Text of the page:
Wilson’s book has brought him national attention. The New York Times wrote an article on prisoner burials in Texas and quoted Wilson.
He said, while most assume those laid to rest in prison cemeteries are bad people, it is more a reflection of one’s socioeconomic status.
“Since the Texas prison system started burying inmates on this piece of land around 1850, the majority of those buried in the cemetery are there not because they were unwanted, but because their families could not afford to bring them home,” Wilson said. “The cemetery’s other name, given to it by the inmates, ‘Peckerwood Hill’ essentially means poor and unwanted. Based on my discussions with former Texas Department of Criminal Justice wardens and personnel, TDCJ makes extensive efforts to locate family members of the deceased and most of the time the family simply cannot afford to bring the family member home. I think it is safe to say the normal knee-jerk reaction by the general public would be to assume that those buried in the cemetery must have been horrible people to end up there.”
Further, the fact that the execution chamber for the state of Texas is located less than two miles away from the cemetery many wrongly assume that most of those buried there are those who were executed.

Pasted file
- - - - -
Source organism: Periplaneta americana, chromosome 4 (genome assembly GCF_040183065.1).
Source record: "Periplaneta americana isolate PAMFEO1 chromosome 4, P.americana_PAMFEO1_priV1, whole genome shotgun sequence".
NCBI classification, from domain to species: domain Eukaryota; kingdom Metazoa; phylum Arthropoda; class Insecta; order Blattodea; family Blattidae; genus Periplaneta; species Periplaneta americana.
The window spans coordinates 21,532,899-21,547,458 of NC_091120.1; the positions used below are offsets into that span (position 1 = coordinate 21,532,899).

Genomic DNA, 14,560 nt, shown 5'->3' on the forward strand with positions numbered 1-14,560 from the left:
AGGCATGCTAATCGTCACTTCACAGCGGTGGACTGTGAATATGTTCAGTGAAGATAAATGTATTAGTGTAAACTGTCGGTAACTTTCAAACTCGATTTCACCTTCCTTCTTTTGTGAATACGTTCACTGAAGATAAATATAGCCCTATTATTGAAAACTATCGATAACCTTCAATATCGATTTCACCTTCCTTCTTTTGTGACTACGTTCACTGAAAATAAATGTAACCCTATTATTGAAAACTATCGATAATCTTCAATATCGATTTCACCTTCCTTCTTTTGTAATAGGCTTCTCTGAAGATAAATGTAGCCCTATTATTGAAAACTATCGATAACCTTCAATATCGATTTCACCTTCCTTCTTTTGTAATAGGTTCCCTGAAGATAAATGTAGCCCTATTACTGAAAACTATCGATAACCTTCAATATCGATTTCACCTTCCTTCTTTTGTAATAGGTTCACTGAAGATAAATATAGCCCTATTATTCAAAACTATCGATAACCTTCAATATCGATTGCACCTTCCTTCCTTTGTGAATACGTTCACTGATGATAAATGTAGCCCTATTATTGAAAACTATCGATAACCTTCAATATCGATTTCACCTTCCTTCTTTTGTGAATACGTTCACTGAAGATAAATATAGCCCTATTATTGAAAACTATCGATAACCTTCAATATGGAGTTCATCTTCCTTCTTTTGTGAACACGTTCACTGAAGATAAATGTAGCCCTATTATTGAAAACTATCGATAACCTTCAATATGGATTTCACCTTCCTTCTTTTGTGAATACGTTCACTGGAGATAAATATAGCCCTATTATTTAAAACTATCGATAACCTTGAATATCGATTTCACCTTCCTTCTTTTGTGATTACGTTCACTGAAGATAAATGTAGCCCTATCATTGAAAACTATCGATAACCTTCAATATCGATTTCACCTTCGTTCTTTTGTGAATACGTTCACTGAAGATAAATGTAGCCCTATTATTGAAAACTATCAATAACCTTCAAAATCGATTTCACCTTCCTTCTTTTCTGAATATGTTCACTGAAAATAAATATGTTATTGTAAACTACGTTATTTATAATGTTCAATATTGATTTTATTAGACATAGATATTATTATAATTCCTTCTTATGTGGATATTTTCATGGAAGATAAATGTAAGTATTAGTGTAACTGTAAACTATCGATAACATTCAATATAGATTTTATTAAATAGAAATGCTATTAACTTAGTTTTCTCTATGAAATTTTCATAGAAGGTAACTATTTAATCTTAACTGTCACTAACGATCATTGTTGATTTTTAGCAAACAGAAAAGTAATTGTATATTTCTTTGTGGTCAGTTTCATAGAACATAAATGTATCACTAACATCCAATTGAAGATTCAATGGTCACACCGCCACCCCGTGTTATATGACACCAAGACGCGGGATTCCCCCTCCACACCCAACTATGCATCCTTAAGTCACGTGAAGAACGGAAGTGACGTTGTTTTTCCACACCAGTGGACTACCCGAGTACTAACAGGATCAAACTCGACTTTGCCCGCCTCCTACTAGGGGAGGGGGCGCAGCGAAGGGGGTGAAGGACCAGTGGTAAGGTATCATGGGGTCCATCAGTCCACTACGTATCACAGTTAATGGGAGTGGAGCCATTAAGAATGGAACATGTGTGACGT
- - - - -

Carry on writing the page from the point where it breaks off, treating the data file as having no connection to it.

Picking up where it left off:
“In fact, the executed only make up around two percent of the graves. Many who are buried there committed victimless crimes and are clearly missed by loved ones, as is evidenced by the family members who attend funeral services and by the flowers that are regularly placed on the graves.”
And it is this fact the man who is now a professor of criminal justice as Indiana State University focuses on.
“The fact of the matter is that those who are buried there are for the most part, a clear reflection of who we imprison in our country, the poor,” Wilson said. “Further, given that the cemetery dates back to 1850 and that over half of the 3,000 burials occurred after 2000, as a criminologist I can tell you that this is a reflection of the war on drugs, the demand for longer prison sentences and subsequent growing elderly population in our prison system.